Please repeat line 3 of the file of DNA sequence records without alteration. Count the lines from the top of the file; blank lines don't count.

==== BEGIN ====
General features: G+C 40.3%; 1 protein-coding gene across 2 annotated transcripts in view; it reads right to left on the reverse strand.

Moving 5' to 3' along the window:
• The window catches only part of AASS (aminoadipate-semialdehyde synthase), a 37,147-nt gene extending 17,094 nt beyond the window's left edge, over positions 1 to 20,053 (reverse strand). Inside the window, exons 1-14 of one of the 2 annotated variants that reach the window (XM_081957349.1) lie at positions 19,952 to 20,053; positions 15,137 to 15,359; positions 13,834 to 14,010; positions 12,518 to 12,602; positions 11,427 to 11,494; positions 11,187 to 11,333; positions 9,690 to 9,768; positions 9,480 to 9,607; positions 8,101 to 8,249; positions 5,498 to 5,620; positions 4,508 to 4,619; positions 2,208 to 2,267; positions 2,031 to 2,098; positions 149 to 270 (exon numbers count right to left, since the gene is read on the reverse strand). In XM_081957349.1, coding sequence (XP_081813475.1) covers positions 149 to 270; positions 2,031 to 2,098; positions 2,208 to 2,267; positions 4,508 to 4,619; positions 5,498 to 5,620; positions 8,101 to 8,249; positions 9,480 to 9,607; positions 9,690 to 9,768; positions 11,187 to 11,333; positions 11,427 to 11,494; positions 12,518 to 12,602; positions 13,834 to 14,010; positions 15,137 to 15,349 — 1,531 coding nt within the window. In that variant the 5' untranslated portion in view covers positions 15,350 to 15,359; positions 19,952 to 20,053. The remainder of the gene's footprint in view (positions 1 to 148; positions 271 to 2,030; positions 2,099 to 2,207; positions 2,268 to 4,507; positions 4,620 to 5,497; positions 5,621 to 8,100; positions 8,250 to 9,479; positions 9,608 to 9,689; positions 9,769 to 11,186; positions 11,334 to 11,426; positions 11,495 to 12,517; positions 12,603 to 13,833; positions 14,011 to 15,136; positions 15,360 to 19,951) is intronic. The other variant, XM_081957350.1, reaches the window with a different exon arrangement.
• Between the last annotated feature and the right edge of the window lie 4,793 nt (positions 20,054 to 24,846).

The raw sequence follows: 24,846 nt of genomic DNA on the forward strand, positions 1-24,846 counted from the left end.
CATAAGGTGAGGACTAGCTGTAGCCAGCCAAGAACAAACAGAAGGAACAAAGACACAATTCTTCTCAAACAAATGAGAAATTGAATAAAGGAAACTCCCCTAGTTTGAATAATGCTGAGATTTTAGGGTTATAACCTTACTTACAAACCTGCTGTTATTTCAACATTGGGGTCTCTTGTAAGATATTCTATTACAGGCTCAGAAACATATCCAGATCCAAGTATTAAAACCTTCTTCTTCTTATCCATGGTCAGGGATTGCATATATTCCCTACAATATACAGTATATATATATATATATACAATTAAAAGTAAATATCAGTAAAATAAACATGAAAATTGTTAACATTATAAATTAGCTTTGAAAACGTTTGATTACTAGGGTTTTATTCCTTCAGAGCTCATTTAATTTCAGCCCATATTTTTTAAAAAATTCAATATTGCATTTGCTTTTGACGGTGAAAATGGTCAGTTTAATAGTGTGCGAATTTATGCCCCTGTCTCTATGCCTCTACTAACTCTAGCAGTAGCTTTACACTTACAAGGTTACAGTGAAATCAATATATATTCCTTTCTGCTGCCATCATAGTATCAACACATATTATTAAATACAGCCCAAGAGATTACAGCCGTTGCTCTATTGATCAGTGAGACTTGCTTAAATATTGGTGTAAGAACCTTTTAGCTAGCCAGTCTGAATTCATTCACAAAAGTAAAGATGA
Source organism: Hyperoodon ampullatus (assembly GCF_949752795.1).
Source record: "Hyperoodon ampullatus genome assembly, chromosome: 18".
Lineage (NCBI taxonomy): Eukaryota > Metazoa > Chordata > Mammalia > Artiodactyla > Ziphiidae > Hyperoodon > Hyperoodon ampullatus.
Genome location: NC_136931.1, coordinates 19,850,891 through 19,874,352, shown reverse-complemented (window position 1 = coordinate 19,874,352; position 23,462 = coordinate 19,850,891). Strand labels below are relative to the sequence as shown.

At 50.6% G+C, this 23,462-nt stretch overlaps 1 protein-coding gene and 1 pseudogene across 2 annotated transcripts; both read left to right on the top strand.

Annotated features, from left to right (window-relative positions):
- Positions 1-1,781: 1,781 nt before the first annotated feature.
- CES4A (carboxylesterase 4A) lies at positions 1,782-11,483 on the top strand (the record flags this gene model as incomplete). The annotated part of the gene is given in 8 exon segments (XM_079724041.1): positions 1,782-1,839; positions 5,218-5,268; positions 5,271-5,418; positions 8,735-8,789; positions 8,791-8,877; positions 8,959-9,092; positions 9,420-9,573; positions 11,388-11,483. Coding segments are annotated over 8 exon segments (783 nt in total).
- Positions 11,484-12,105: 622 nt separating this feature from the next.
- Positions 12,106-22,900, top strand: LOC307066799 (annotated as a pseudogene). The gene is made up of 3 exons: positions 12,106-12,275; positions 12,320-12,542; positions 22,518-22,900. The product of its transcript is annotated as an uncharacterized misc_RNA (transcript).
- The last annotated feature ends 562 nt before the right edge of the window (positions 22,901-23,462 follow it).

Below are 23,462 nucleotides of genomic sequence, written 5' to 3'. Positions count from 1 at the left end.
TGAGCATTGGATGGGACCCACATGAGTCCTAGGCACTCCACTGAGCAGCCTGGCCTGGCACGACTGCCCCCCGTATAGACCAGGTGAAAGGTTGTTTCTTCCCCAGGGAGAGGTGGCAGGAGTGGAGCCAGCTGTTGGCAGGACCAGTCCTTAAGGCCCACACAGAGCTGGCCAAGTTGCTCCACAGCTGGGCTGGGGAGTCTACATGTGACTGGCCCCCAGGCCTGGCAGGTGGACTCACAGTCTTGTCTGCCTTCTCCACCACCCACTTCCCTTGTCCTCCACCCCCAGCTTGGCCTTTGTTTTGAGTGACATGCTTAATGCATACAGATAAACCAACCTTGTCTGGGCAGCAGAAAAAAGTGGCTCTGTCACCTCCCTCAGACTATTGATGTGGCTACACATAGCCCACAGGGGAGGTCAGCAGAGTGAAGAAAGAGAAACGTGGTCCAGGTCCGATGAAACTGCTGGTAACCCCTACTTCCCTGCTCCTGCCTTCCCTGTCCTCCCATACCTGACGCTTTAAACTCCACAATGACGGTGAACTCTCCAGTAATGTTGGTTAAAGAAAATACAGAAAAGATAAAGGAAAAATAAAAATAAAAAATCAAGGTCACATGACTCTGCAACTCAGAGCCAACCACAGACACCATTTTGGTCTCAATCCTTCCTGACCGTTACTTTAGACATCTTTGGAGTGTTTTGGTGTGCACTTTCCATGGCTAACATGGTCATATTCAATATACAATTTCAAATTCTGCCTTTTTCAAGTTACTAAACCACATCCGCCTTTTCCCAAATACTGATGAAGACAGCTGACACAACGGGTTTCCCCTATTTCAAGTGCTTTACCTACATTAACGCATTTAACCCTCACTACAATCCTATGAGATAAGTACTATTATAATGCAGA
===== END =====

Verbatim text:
• The window catches only part of AASS (aminoadipate-semialdehyde synthase), a 37,147-nt gene extending 17,094 nt beyond the window's left edge, over positions 1 to 20,053 (reverse strand). Inside the window, exons 1-14 of one of the 2 annotated variants that reach the window (XM_081957349.1) lie at positions 19,952 to 20,053; positions 15,137 to 15,359; positions 13,834 to 14,010; positions 12,518 to 12,602; positions 11,427 to 11,494; positions 11,187 to 11,333; positions 9,690 to 9,768; positions 9,480 to 9,607; positions 8,101 to 8,249; positions 5,498 to 5,620; positions 4,508 to 4,619; positions 2,208 to 2,267; positions 2,031 to 2,098; positions 149 to 270 (exon numbers count right to left, since the gene is read on the reverse strand). In XM_081957349.1, coding sequence (XP_081813475.1) covers positions 149 to 270; positions 2,031 to 2,098; positions 2,208 to 2,267; positions 4,508 to 4,619; positions 5,498 to 5,620; positions 8,101 to 8,249; positions 9,480 to 9,607; positions 9,690 to 9,768; positions 11,187 to 11,333; positions 11,427 to 11,494; positions 12,518 to 12,602; positions 13,834 to 14,010; positions 15,137 to 15,349 — 1,531 coding nt within the window. In that variant the 5' untranslated portion in view covers positions 15,350 to 15,359; positions 19,952 to 20,053. The remainder of the gene's footprint in view (positions 1 to 148; positions 271 to 2,030; positions 2,099 to 2,207; positions 2,268 to 4,507; positions 4,620 to 5,497; positions 5,621 to 8,100; positions 8,250 to 9,479; positions 9,608 to 9,689; positions 9,769 to 11,186; positions 11,334 to 11,426; positions 11,495 to 12,517; positions 12,603 to 13,833; positions 14,011 to 15,136; positions 15,360 to 19,951) is intronic. The other variant, XM_081957350.1, reaches the window with a different exon arrangement.